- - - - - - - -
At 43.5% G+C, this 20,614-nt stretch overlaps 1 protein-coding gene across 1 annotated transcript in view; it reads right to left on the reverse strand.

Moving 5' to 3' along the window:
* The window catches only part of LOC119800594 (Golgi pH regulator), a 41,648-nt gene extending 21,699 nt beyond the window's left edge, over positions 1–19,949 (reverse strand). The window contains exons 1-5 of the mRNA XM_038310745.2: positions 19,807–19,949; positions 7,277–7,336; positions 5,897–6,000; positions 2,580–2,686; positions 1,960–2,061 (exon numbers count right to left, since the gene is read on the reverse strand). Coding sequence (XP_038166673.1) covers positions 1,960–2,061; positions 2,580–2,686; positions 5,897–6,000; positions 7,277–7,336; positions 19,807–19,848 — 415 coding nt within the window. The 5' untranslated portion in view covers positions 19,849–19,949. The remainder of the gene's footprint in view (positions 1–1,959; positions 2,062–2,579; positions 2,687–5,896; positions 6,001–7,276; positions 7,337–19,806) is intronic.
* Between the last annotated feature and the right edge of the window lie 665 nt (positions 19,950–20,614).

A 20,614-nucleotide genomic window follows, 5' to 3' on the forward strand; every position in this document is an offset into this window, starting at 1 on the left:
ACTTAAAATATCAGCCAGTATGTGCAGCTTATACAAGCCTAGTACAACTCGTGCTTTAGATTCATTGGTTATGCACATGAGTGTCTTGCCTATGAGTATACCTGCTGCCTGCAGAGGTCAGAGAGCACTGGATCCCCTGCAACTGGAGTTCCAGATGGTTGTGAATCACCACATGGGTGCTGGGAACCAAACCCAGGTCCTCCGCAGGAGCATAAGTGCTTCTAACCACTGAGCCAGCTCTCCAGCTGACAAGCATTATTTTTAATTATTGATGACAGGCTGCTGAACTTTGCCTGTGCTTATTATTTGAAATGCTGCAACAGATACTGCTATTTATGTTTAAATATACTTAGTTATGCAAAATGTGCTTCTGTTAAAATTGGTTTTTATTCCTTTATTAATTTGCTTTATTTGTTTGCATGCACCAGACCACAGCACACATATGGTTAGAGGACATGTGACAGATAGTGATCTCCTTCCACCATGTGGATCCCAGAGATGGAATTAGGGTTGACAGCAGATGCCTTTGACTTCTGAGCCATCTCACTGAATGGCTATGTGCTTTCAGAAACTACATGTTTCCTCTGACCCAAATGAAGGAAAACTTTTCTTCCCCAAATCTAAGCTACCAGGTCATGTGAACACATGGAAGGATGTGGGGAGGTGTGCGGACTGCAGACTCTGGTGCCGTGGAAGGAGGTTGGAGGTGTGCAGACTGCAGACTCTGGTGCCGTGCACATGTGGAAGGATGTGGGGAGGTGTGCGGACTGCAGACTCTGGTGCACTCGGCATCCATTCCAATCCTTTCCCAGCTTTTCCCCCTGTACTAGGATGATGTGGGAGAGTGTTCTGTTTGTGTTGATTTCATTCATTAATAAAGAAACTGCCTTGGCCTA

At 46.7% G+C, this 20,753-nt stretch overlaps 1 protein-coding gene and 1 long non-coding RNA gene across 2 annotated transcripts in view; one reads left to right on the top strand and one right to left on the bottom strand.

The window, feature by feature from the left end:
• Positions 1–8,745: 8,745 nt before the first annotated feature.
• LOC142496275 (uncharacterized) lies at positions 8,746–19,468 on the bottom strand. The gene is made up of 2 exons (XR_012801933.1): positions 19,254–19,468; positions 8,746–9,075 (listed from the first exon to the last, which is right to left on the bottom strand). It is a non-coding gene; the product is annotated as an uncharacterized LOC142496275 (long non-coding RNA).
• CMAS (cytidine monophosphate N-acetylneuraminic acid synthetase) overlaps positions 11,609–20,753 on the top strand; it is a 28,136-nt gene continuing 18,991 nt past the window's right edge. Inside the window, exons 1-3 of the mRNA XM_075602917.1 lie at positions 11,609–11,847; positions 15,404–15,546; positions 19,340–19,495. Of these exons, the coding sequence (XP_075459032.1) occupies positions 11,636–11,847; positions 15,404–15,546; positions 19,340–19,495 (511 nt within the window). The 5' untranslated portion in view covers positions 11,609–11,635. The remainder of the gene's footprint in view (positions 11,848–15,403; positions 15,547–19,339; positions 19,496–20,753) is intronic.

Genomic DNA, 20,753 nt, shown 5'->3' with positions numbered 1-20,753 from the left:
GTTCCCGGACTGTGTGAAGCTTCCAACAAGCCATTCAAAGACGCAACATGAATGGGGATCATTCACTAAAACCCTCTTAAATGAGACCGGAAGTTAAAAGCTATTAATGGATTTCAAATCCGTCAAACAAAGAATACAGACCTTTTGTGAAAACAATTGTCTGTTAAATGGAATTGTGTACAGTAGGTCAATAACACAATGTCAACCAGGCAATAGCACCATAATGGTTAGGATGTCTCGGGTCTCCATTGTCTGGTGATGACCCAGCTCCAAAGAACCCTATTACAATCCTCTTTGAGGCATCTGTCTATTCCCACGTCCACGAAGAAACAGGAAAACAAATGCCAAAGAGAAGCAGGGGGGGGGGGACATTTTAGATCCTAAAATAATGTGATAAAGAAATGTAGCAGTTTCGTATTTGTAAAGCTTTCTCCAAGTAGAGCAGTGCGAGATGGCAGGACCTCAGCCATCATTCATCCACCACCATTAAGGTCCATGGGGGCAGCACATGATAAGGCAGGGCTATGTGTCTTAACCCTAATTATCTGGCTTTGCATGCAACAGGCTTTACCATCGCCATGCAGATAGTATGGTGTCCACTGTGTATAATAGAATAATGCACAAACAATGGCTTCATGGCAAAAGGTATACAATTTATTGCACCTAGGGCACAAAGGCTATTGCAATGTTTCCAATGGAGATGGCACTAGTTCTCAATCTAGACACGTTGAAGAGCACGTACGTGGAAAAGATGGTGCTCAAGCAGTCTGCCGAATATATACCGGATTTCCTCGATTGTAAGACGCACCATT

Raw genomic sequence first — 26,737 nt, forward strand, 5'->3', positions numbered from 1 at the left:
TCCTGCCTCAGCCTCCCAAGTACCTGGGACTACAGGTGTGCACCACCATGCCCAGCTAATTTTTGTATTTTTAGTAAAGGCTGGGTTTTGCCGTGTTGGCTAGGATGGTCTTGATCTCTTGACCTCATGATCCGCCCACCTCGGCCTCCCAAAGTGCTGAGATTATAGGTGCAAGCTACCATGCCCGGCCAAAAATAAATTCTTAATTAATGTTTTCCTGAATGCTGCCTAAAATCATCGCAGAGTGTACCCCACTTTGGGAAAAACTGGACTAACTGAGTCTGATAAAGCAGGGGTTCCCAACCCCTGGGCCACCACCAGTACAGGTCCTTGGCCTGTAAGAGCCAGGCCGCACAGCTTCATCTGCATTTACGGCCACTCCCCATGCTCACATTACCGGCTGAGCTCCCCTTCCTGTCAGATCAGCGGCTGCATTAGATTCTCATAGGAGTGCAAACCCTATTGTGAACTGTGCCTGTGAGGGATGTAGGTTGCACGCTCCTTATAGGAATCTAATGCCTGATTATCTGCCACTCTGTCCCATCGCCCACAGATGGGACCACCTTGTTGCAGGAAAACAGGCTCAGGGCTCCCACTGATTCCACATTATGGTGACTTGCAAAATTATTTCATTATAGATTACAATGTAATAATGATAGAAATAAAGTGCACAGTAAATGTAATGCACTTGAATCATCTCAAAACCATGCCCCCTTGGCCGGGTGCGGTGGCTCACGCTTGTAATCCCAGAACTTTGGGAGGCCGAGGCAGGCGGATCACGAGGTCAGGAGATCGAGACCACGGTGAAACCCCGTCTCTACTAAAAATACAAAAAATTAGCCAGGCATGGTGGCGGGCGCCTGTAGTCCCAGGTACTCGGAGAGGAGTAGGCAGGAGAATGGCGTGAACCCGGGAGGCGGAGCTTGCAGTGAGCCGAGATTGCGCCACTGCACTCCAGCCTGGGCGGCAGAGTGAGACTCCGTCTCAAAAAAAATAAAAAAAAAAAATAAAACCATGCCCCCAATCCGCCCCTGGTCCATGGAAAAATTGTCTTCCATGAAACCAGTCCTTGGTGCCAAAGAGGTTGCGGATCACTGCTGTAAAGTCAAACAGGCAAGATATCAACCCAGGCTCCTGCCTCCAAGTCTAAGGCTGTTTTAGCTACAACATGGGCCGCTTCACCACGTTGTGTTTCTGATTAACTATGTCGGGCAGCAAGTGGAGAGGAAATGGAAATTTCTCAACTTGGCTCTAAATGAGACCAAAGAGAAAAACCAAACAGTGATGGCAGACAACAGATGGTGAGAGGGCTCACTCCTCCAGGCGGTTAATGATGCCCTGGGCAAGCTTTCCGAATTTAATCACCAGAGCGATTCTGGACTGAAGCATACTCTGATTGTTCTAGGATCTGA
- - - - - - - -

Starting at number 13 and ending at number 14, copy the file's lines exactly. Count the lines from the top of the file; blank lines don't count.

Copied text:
GTTCCCGGACTGTGTGAAGCTTCCAACAAGCCATTCAAAGACGCAACATGAATGGGGATCATTCACTAAAACCCTCTTAAATGAGACCGGAAGTTAAAAGCTATTAATGGATTTCAAATCCGTCAAACAAAGAATACAGACCTTTTGTGAAAACAATTGTCTGTTAAATGGAATTGTGTACAGTAGGTCAATAACACAATGTCAACCAGGCAATAGCACCATAATGGTTAGGATGTCTCGGGTCTCCATTGTCTGGTGATGACCCAGCTCCAAAGAACCCTATTACAATCCTCTTTGAGGCATCTGTCTATTCCCACGTCCACGAAGAAACAGGAAAACAAATGCCAAAGAGAAGCAGGGGGGGGGGGACATTTTAGATCCTAAAATAATGTGATAAAGAAATGTAGCAGTTTCGTATTTGTAAAGCTTTCTCCAAGTAGAGCAGTGCGAGATGGCAGGACCTCAGCCATCATTCATCCACCACCATTAAGGTCCATGGGGGCAGCACATGATAAGGCAGGGCTATGTGTCTTAACCCTAATTATCTGGCTTTGCATGCAACAGGCTTTACCATCGCCATGCAGATAGTATGGTGTCCACTGTGTATAATAGAATAATGCACAAACAATGGCTTCATGGCAAAAGGTATACAATTTATTGCACCTAGGGCACAAAGGCTATTGCAATGTTTCCAATGGAGATGGCACTAGTTCTCAATCTAGACACGTTGAAGAGCACGTACGTGGAAAAGATGGTGCTCAAGCAGTCTGCCGAATATATACCGGATTTCCTCGATTGTAAGACGCACCATT

Raw genomic sequence first — 26,737 nt, forward strand, 5'->3', positions numbered from 1 at the left: